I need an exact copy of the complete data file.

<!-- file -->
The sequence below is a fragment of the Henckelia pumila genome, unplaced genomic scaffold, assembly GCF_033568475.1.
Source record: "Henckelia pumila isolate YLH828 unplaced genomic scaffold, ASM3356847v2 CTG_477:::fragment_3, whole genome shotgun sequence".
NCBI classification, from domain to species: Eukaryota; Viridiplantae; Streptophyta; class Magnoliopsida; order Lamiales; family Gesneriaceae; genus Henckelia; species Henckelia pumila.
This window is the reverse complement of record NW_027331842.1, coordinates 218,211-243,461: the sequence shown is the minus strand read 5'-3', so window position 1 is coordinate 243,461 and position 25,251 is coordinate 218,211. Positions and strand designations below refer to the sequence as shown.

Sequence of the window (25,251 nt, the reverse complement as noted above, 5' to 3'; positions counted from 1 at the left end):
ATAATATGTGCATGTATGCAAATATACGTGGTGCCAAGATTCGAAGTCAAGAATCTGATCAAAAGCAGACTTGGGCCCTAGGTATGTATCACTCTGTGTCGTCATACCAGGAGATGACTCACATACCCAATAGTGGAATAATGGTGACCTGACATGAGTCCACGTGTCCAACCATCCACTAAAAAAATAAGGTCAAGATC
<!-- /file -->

The sequence below is a fragment of the Henckelia pumila genome, unplaced genomic scaffold, assembly GCF_033568475.1.
Source record: "Henckelia pumila isolate YLH828 unplaced genomic scaffold, ASM3356847v2 CTG_477:::fragment_3, whole genome shotgun sequence".
NCBI classification, from domain to species: Eukaryota; Viridiplantae; Streptophyta; class Magnoliopsida; order Lamiales; family Gesneriaceae; genus Henckelia; species Henckelia pumila.
This window is the reverse complement of record NW_027331842.1, coordinates 218,211-243,461: the sequence shown is the minus strand read 5'-3', so window position 1 is coordinate 243,461 and position 25,251 is coordinate 218,211. Positions and strand designations below refer to the sequence as shown.

Sequence of the window (25,251 nt, the reverse complement as noted above, 5' to 3'; positions counted from 1 at the left end):
ATAATATGTGCATGTATGCAAATATACGTGGTGCCAAGATTCGAAGTCAAGAATCTGATCAAAAGCAGACTTGGGCCCTAGGTATGTATCACTCTGTGTCGTCATACCAGGAGATGACTCACATACCCAATAGTGGAATAATGGTGACCTGACATGAGTCCACGTGTCCAACCATCCACTAAAAAAATAAGGTCAAGATC